RUMFORD — Regional School Unit 10 officials will decide Aug. 7 on plans for resuming classes either in person or online, or both, Superintendent Deb Alden told directors Monday night.

The Maine Center for Disease Control and Prevention and state officials have announced a color-coded system indicating the level of COVID-19 infection in each county. Green indicates low risk, allowing students to return to school using masks and other safety protocols; yellow indicates moderate risk, allowing a combination of in-person and online learning; and red indicates high risk, allowing remote learning only for all students.

The district includes Rumford, Mexico, Roxbury, Buckfield, Hartford, Sumner and Hanover.

Four committees are researching back-to-school issues. The district website has a Returning to School link with updates.

Even if students can return to schools this year, the district needs to have remote learning plans in place, Alden said. Parents who want to teach at home because of the coronavirus will be allowed to, she said.

“We intend to have a process,” Alden said.

The superintendent said the federal coronavirus relief bill will provide about $600 to $800 per student for items or work related to the pandemic, which may include fixing ventilation in buildings, adding Plexiglas dividers and buying new software for health check-ins. The money must be used by the end of December.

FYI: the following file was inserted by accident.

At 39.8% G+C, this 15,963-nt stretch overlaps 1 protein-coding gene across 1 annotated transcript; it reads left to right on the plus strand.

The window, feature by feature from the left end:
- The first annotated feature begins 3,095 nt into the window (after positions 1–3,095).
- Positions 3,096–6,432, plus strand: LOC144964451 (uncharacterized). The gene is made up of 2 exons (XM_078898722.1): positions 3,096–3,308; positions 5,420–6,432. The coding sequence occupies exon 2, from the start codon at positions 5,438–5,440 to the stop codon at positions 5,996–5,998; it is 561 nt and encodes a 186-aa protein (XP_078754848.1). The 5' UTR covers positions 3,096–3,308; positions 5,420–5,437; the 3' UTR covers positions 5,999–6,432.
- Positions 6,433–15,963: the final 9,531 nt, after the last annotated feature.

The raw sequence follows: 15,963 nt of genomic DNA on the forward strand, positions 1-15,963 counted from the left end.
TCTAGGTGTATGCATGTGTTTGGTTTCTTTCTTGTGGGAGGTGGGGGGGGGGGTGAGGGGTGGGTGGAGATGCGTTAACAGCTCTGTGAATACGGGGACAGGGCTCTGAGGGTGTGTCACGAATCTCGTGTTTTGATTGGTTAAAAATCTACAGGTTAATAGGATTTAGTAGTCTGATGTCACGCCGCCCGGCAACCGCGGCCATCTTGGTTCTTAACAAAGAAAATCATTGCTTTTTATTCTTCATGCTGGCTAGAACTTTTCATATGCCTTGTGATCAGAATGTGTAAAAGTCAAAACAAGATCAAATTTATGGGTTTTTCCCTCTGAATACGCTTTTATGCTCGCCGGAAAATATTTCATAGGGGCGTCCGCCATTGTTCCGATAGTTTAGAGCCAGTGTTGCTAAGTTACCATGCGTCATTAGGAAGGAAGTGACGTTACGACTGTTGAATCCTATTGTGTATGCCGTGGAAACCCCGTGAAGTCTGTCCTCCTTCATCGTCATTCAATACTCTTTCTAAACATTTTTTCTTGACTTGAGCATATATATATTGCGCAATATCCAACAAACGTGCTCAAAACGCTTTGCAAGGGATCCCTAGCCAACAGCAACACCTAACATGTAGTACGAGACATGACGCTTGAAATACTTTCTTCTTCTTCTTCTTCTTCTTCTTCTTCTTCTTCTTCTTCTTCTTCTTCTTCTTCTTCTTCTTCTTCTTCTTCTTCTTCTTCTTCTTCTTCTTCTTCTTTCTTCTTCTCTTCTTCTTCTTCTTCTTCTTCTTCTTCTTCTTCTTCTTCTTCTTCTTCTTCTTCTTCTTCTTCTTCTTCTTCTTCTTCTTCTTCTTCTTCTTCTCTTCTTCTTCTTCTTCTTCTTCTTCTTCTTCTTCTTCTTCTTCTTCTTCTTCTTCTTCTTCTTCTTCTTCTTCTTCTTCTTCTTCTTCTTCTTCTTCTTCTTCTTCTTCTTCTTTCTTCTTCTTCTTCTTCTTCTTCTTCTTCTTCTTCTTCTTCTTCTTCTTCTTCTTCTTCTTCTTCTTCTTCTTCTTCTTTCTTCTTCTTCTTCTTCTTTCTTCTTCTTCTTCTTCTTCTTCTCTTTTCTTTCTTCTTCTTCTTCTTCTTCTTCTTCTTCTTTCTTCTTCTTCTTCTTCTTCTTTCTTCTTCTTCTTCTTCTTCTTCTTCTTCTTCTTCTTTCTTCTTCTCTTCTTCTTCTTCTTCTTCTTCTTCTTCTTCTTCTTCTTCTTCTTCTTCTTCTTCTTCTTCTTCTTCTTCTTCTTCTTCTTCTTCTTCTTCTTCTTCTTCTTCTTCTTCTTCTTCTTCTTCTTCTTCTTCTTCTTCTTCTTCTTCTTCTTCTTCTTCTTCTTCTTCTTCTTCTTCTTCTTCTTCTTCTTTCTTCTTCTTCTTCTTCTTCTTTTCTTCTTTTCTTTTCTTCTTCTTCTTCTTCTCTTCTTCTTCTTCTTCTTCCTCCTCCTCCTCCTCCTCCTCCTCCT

In other business, the board recognized Directors Janet Brennick of Mexico, Travis Palmer and Kathy Sutton, both of Rumford, and Chad Culleton of Hartford, who were reelected by write-in votes July 14.

Dan Hodge of Rumford was also elected by write-in votes.

The board approved chess as a co-curricular activity for students at Mountain Valley Middle School and Meroby Elementary School, both in Mexico, and Rumford Elementary School. Meroby Principal Kim Fuller said about 20 students from the Mexico schools have participated in the program.

“We cut a lot of these extracurricular things from the budget,” middle school Principal Ryan Casey said,  “as we have the after-school program mostly, so lots of these things haven’t been replaced and we haven’t found avenues for these kids that miss out on the after-school program.”

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